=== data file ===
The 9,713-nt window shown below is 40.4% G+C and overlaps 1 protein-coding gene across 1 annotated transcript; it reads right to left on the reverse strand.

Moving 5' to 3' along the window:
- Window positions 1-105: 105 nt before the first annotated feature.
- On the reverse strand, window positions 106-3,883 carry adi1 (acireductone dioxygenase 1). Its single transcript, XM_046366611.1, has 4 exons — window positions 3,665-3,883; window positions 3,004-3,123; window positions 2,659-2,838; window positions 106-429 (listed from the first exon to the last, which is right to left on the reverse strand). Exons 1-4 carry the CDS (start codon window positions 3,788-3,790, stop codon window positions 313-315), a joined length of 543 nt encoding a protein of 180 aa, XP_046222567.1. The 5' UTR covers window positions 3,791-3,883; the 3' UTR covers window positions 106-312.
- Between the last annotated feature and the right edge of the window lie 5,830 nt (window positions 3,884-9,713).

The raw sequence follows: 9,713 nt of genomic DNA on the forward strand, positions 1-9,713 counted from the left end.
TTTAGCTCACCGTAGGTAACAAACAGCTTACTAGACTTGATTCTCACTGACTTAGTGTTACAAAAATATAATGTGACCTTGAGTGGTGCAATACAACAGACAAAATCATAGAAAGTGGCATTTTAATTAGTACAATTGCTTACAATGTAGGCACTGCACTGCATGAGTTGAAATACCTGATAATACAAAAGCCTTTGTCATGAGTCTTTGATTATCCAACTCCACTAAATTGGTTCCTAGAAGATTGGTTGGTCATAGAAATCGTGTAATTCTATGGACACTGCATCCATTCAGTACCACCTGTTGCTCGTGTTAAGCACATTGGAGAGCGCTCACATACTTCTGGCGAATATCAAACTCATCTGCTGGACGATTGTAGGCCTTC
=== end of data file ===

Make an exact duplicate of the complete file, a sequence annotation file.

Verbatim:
The 9,713-nt window shown below is 40.4% G+C and overlaps 1 protein-coding gene across 1 annotated transcript; it reads right to left on the reverse strand.

Moving 5' to 3' along the window:
- Window positions 1-105: 105 nt before the first annotated feature.
- On the reverse strand, window positions 106-3,883 carry adi1 (acireductone dioxygenase 1). Its single transcript, XM_046366611.1, has 4 exons — window positions 3,665-3,883; window positions 3,004-3,123; window positions 2,659-2,838; window positions 106-429 (listed from the first exon to the last, which is right to left on the reverse strand). Exons 1-4 carry the CDS (start codon window positions 3,788-3,790, stop codon window positions 313-315), a joined length of 543 nt encoding a protein of 180 aa, XP_046222567.1. The 5' UTR covers window positions 3,791-3,883; the 3' UTR covers window positions 106-312.
- Between the last annotated feature and the right edge of the window lie 5,830 nt (window positions 3,884-9,713).

The raw sequence follows: 9,713 nt of genomic DNA on the forward strand, positions 1-9,713 counted from the left end.
TTTAGCTCACCGTAGGTAACAAACAGCTTACTAGACTTGATTCTCACTGACTTAGTGTTACAAAAATATAATGTGACCTTGAGTGGTGCAATACAACAGACAAAATCATAGAAAGTGGCATTTTAATTAGTACAATTGCTTACAATGTAGGCACTGCACTGCATGAGTTGAAATACCTGATAATACAAAAGCCTTTGTCATGAGTCTTTGATTATCCAACTCCACTAAATTGGTTCCTAGAAGATTGGTTGGTCATAGAAATCGTGTAATTCTATGGACACTGCATCCATTCAGTACCACCTGTTGCTCGTGTTAAGCACATTGGAGAGCGCTCACATACTTCTGGCGAATATCAAACTCATCTGCTGGACGATTGTAGGCCTTC